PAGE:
- Source: La Voz del Interior (Cordoba, Argentina) July
- SENASA Explanation Found Unconvincing In Río Cuarto
- RIO Cuarto - Researchers at the Universidad Nacional
De Rio Cuarto reiterated yesterday that the calf found mutilated yesterday
in Berrotarán presented "clean incisions" in its hide,
thus discarding any attacks by predators. They stated that "in principle,
the conclusions applied by SENASA cannot be applied," referring to
the University of Tandil's report which fingered the red-muzzled mouse
(oxymycterus rufus) as the principal culprit in the cattle mutilations.
- Jaime Polop, a specialist in Rodent Ecology with the
National University of Rio Cuarto, stated that the presence of this type
of mouse is "minimal" in the southern provinces and expressed
doubts regarding the possibility that this animal is the key to unlocking
the natiowide mystery. Polop is an associate professor of Natural Sciences
in the School of Mathematics, has 22 years experience as a tenured researcher
at UNRC ahd has spent over 24 years studying rodents. He declared that
while the red-muzzle mouse is omnivorous and feeds on vegetable and animal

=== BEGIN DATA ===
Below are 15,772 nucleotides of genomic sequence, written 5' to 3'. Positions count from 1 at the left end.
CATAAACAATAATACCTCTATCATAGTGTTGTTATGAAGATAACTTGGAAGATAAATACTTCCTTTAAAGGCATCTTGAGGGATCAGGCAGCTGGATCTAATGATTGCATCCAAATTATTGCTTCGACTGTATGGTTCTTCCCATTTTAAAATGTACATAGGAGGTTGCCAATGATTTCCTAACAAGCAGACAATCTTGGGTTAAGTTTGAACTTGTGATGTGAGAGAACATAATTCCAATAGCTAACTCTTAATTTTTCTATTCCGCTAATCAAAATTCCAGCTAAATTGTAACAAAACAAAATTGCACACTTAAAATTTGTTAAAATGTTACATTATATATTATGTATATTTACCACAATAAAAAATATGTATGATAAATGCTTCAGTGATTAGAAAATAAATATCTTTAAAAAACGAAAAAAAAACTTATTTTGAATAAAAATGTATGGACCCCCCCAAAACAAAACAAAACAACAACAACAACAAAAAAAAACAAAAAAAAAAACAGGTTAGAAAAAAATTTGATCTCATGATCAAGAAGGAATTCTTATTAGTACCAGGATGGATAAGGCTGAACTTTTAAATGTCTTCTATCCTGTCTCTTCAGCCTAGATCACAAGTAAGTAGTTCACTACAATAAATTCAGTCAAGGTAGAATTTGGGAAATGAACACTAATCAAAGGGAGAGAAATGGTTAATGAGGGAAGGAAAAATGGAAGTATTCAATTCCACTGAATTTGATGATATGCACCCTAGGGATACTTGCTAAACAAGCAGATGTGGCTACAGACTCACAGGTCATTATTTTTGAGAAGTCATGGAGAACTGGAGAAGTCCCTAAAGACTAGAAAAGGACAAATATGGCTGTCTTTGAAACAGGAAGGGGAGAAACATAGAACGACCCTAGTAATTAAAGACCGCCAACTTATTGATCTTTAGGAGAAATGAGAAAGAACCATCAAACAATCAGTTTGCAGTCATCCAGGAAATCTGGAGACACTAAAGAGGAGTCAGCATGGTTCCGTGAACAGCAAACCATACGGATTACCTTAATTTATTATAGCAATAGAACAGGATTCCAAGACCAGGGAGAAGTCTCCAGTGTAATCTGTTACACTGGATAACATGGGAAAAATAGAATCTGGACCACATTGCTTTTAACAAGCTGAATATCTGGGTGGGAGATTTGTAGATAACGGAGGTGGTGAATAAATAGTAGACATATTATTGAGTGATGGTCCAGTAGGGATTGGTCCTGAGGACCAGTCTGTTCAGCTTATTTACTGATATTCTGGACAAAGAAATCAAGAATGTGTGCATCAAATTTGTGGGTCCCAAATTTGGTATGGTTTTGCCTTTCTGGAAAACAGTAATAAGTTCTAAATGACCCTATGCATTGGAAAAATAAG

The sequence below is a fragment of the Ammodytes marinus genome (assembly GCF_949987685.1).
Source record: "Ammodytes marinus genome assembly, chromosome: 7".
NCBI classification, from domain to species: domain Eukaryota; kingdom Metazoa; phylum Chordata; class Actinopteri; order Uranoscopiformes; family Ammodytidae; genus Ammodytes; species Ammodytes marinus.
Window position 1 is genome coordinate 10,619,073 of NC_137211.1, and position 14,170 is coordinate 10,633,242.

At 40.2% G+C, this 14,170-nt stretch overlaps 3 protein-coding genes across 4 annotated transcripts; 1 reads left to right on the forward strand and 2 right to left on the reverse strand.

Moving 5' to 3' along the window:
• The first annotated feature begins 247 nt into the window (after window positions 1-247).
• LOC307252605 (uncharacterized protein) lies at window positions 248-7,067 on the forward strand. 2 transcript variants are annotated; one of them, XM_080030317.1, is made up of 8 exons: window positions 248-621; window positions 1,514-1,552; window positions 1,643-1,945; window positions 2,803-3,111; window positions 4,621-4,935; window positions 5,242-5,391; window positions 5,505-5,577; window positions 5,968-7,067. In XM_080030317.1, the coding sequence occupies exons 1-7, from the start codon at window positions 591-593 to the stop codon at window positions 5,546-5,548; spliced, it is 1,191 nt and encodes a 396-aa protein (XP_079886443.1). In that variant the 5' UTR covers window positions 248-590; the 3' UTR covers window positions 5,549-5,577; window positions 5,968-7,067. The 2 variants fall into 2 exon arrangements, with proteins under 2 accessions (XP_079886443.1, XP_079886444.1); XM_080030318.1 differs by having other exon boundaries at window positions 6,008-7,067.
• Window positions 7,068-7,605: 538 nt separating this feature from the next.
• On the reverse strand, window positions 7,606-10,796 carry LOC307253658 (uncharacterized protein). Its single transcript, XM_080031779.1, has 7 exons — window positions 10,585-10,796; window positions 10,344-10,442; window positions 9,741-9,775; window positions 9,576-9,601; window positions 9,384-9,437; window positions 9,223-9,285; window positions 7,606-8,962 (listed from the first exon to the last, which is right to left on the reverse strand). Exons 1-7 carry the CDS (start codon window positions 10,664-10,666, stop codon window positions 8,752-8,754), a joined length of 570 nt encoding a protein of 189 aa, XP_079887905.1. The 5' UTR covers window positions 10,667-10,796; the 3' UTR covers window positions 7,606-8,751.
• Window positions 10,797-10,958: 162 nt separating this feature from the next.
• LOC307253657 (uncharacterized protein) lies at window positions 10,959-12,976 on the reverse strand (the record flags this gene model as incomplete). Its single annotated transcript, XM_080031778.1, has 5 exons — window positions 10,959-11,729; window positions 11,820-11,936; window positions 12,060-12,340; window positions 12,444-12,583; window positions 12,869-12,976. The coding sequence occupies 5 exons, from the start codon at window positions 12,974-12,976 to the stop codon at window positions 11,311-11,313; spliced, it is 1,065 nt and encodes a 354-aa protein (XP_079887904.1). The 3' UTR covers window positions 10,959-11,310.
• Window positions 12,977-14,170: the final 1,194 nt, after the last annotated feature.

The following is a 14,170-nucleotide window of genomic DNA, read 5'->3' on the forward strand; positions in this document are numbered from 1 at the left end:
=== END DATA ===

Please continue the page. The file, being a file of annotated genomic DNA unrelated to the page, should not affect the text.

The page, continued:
organic matter, it is "very rare" that it should consume carrion.
"The information from the Univ. of Tandil is the first we've received
regarding this type of behavior by oxymycterus. There is no scientific
background information in this regard," he said with caution.
- Without wanting to dispute SENASA's report, Polop limited
himself to saying that in the globality of cases registered in the country
there could be different cases for the mutilations. Polop did address,
however, the subject of the sheer number of rodents which would have been
needed to produce the lesions found on the cows and rejected the possibility
that these mice could produce clean incisions in the hides of other animals
to feed on them. "The oxymycterus has chisel-shaped teeth, and it
is impossible for that type of dentition to produce clean cuts on animal
hides. It's bite is similar to any mouse chewing through would, which
would never be mistaken for a surgical implement," he defined.
- He also noted that the muzzled mouse "is not a
predator": "Normally, when a predator such as a fox begins [by
eating] the entrails, it continues to feed from the same open wound. To
find lesions on the mouth, abdomen, and anus, and to see this pattern
repeating itself, draws my attention considerably," added Polop.
- Meanwhile, another mutilated bovine, missing eyes and
genitals--characteristics similar to other finds in other provinces--was
discovered late yesterday in the town of San Pedro, Department of Santa
Rosa, 150 km from the provincial seat. The National Health and Agroalimentary
Service (SENASA) confirmed that "a Commission is working in the area
to determine the discovery of a mutilated bovine animal."
- Translation (C) 2002 Scott Corrales, Institute of Hispanic
Ufology. Special thanks to Alicia Rossi. >